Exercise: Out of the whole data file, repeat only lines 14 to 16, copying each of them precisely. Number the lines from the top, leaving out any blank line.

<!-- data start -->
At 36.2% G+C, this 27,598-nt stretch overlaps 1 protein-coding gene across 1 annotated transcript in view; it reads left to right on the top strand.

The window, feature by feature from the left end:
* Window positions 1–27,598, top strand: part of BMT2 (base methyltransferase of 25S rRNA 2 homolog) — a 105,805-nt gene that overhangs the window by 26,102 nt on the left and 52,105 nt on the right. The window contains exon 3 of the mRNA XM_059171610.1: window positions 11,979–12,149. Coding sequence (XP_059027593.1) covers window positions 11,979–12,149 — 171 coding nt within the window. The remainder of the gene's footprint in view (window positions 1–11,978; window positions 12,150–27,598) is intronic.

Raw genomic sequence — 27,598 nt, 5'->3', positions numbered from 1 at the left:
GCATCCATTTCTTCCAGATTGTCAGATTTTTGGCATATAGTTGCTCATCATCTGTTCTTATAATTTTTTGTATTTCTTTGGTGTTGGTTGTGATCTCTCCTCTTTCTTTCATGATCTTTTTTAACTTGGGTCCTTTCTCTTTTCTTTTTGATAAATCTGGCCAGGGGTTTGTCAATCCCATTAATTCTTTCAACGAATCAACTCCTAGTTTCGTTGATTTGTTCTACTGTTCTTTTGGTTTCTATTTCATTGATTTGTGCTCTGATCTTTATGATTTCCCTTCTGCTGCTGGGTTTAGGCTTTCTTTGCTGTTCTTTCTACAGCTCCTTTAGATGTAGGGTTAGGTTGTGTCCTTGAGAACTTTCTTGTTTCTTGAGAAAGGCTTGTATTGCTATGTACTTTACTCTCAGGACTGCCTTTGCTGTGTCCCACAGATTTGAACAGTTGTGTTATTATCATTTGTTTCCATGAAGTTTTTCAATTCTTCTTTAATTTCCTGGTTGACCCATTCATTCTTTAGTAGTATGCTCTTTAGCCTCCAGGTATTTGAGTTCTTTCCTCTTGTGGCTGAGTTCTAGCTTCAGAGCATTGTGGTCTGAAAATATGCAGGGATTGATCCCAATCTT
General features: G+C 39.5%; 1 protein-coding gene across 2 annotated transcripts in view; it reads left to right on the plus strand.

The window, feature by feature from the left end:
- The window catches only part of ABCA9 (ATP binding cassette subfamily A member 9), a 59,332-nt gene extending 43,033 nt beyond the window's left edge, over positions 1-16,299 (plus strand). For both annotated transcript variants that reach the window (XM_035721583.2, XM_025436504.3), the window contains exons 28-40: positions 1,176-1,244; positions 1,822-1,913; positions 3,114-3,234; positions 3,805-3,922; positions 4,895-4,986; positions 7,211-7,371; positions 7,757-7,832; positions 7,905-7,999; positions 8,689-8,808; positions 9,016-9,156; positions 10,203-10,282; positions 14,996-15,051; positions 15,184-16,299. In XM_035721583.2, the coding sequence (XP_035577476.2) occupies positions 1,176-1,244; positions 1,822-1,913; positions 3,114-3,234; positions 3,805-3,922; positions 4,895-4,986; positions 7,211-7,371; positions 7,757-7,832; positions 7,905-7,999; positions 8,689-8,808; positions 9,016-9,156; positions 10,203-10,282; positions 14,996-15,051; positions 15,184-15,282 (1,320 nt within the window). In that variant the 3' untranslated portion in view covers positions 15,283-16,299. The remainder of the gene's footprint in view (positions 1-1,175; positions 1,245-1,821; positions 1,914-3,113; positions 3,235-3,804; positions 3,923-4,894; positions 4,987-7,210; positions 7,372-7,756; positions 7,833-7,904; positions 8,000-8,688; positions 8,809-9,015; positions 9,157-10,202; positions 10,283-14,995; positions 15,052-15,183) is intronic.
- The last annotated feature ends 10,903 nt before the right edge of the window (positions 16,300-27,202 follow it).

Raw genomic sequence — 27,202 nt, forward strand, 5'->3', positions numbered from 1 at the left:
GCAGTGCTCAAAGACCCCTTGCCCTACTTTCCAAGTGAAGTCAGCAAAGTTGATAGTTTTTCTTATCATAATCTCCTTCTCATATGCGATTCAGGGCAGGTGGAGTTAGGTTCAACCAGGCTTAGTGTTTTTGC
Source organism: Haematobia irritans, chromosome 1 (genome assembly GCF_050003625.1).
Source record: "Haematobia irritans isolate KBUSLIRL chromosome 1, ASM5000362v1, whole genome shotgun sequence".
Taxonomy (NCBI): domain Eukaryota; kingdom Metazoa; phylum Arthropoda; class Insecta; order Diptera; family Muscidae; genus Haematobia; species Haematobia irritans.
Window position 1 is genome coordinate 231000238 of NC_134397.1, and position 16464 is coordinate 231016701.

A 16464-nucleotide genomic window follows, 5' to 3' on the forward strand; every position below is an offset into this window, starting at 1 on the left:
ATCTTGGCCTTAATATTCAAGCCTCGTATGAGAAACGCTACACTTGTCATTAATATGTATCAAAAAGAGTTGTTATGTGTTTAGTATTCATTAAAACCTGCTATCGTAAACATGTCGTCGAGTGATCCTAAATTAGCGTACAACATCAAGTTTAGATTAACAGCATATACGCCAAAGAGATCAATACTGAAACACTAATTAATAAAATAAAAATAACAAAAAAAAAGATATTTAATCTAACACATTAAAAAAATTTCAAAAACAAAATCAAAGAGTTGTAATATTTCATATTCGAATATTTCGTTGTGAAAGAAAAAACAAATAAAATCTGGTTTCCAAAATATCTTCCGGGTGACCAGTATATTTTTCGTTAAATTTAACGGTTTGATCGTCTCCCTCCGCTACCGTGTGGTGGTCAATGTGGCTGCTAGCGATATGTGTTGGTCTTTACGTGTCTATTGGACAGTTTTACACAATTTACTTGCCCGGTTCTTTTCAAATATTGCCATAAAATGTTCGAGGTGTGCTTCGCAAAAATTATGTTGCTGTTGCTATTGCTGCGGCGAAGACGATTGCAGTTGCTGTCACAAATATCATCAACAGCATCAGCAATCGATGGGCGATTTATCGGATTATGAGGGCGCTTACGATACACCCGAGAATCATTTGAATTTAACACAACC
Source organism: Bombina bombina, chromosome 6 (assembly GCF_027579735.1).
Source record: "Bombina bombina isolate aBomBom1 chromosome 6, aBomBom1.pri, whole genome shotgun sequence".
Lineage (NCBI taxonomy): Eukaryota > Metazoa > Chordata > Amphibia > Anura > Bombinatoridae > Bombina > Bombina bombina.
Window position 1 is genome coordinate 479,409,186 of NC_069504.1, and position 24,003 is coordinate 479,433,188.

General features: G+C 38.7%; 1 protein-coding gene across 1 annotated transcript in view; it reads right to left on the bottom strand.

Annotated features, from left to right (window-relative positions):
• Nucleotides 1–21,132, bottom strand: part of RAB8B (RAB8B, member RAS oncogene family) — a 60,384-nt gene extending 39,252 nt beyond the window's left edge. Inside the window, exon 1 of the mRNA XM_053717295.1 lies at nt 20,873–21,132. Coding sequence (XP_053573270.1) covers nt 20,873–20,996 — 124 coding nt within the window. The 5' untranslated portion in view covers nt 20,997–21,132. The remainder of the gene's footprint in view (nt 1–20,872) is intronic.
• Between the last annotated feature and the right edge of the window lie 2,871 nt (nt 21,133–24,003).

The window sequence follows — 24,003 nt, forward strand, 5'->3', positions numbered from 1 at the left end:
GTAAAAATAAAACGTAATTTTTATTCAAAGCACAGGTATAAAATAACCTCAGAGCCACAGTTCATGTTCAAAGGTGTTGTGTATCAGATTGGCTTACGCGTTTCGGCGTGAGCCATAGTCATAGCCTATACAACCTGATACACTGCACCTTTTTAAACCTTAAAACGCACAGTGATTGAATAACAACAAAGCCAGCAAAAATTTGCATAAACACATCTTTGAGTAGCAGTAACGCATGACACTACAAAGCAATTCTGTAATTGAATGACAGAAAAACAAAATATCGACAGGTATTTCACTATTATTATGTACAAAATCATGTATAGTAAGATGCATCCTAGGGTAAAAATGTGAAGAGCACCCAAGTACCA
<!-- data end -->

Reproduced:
Taxonomy (NCBI): domain Eukaryota; kingdom Metazoa; phylum Arthropoda; class Insecta; order Diptera; family Muscidae; genus Haematobia; species Haematobia irritans.
Window position 1 is genome coordinate 231000238 of NC_134397.1, and position 16464 is coordinate 231016701.

A 16464-nucleotide genomic window follows, 5' to 3' on the forward strand; every position below is an offset into this window, starting at 1 on the left: